Deficits Make You Poorer
March 14, 2005
Most Americans are vaguely aware that Congress has run up huge deficits in recent years, but the numbers involved are so large that itís hard to grasp what our governmentís indebtedness really means to us as individuals. The total federal debt is quickly approaching $8 trillion, courtesy of an administration that borrows roughly one billion dollars every day to pay its bills.
Ultimately, the U.S. government will either repay its debts or default on them. We need only look at the Argentine debt crisis of 2001 for an example of what happens when a government fails to make even minimum payments to creditors. The Argentine economy virtually collapsed, and the value of her money tumbled. This is something most Americans cannot fathom, especially a political class that mistakenly thinks it canít happen here.
Repaying trillions of dollars will not be easy, however. Interest payments alone already consume nearly 10% of the annual federal budget, and Congress shows no sign of abating its spending appetite anytime soon. In fact, present spending rates will produce single-year deficits of $1 trillion in coming years unless the public finally gets fed up and demands an end to it.
When the federal government spends more each year than it collects in tax revenues, it has three choices: It can raise taxes, print money, or borrow money. While these actions may benefit politicians, all three options are bad for average Americans.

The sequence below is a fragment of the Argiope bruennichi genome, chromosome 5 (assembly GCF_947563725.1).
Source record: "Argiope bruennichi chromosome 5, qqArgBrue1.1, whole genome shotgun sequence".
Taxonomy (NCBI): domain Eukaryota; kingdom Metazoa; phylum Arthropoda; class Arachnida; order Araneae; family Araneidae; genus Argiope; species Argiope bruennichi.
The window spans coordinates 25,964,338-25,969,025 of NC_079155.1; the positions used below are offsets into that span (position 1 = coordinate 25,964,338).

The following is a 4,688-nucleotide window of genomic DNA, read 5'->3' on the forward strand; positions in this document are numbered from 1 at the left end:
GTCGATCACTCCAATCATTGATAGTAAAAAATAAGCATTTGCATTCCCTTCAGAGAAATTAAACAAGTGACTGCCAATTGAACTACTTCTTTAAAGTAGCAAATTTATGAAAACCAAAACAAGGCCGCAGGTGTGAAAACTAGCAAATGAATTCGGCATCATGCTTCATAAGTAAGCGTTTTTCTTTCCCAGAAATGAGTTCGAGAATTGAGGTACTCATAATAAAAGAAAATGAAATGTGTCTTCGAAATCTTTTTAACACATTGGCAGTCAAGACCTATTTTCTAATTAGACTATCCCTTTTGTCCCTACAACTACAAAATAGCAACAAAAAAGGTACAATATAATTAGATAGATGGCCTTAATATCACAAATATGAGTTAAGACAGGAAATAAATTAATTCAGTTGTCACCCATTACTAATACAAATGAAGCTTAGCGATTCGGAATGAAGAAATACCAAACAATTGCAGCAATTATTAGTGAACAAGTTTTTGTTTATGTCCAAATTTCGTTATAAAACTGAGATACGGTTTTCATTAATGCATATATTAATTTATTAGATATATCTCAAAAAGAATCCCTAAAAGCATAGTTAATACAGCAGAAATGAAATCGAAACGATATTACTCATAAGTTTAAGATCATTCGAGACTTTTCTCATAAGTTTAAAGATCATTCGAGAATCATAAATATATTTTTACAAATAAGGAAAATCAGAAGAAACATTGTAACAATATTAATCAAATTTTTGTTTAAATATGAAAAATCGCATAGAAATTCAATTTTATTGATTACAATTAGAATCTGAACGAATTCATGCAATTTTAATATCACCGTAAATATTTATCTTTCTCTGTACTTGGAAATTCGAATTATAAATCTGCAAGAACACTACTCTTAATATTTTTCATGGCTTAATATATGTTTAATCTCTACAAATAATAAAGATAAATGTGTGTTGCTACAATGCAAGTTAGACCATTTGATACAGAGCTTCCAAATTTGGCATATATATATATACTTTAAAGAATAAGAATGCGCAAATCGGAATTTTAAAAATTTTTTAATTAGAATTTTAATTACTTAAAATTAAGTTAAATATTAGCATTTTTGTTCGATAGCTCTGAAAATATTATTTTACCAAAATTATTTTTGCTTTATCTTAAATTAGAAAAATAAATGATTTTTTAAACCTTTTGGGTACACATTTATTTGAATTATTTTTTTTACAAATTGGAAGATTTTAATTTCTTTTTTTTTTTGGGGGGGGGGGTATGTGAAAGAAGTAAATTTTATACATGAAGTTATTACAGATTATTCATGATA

Deficits mean future tax increases, pure and simple. Deficit spending should be viewed as a tax on future generations, and politicians who create deficits should be exposed as tax hikers. The federal government still consumes more of the private economy than it ever has except during World War II, despite the administrationís anti-tax rhetoric.
Deficits mean more monetary inflation. Deficit spending necessitates the creation of more fiat dollars by the Federal Reserve to keep the government afloat. Congress knows it can always fall back on the Fed money machine, which of course encourages more deficit spending. Itís a vicious cycle that ultimately makes every dollar you have worth less.
Deficits mean more borrowing overseas, which threatens U.S. sovereignty. Never before has the American economy depended so much on the actions of foreign governments and central banks. China and other foreign creditors could in essence wage economic war against us simply by dumping their huge holdings of U.S. dollars, driving the value of those dollars sharply downward and severely damaging our economy. Every dollar the federal government borrows makes us less secure as a nation, by making America beholden to interests outside our borders.
The economic situation today is reminiscent of the 1970s. The economic malaise of that era resulted from the profligacy of the 1960s, when Congress wildly expanded the welfare state and fought an expensive war in southeast Asia. Large federal deficits led to stagflation-- a combination of high price inflation, high interest rates, high unemployment, and stagnant economic growth. I fear that todayís economic fundamentals are worse than the 1970s: federal deficits are higher, the supply of fiat dollars is much greater, and personal savings rates are much lower. If the federal government wonít stop spending, borrowing, printing, and taxing, we may find ourselves in far worse shape than 30 years ago.